San Francisco has long been a destination for travelers. Some, like Miljenko “Mike” Grgich, arrive and spend a lifetime realizing their dreams, while others cross the globe for the purpose of sharing their dreams. Croatian-born Mike Ggrich made his way west in 1958 and set the wheels of his destiny in motion when he began making wine at Souverain Cellars.
Mike’s legacy is a familiar one, and now, at age 91, the man whose hands made the Chardonnay that helped put California on the map when it won the Paris Tasting in 1976, is a bona fide and well-deserved bon vivant. At a recent retrospective tasting hosted in the newly-renovated Ranch House at his Napa estate, Mike, his nephew and winemaker for Grgich Hills Ivo Jeramaz and daughter Violet seemed as much a part of the terroir as the wines themselves.
Together they presented a vertical of Grgich Hills Yountville Selection Cabernet Sauvignon 1991, 1994, 1997, 2004, 2007 and the just-released 2010 for almost 20 years of perspective on the vineyard. Grgich Hills Yountville Selection hails from a vineyard that is second only to Scarecrow, Napa’s oldest vineyard, in age. Planted in 1959 to the Inglenook clone on St. George rootstock, Jeramaz resuscitated the virused 25-acre site which has been head-trained and farmed organically since 2000.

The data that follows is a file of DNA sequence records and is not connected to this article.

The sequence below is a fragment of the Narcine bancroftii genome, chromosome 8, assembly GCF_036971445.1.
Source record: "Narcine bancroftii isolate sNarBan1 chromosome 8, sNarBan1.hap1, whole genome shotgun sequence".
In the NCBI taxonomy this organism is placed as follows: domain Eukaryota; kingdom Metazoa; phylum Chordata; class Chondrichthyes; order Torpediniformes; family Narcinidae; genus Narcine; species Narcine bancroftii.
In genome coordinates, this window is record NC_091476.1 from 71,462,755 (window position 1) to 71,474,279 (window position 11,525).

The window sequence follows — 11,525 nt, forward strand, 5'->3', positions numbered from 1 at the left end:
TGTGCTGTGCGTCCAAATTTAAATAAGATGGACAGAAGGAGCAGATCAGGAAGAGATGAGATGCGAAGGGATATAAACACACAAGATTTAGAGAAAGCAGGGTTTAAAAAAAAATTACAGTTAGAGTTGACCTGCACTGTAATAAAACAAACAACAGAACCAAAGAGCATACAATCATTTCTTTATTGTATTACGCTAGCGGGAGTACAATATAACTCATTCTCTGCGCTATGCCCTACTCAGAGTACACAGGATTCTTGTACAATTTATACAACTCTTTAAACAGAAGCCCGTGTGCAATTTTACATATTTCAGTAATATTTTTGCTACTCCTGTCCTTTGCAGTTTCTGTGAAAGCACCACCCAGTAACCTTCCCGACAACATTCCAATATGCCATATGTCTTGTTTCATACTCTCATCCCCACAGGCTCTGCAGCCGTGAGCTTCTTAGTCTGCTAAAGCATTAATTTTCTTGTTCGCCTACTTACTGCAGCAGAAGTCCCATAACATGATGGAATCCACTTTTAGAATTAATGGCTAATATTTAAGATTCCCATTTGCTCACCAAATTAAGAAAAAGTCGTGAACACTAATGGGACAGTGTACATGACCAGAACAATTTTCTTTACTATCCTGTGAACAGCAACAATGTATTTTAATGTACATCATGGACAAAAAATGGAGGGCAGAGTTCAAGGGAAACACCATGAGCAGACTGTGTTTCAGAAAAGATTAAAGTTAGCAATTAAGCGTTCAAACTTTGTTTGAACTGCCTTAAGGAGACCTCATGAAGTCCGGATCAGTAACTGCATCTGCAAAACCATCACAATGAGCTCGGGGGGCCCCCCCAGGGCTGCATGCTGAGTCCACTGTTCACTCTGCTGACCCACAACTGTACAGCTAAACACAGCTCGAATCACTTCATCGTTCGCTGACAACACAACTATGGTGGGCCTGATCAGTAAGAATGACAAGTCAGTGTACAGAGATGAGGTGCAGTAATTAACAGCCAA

The umami-laden 1991 was a fully-developed deep garnet with graphite, tea leaves, baking spice, tobacco and lean pomegranate. By 2003, Jeramaz saw significant changes in the vineyard, which were apparent in the rich, lush and lengthy 2004 with ripe blackberry, dark spice, vanilla and sweeter tannins. The site, which yields just 1,000 cases, has come to be something of a bon vivant itself and Jeramaz characterized 2014 as a benchmark year for the vineyard.
Read the entire column here: SF_Insider_OCT_2014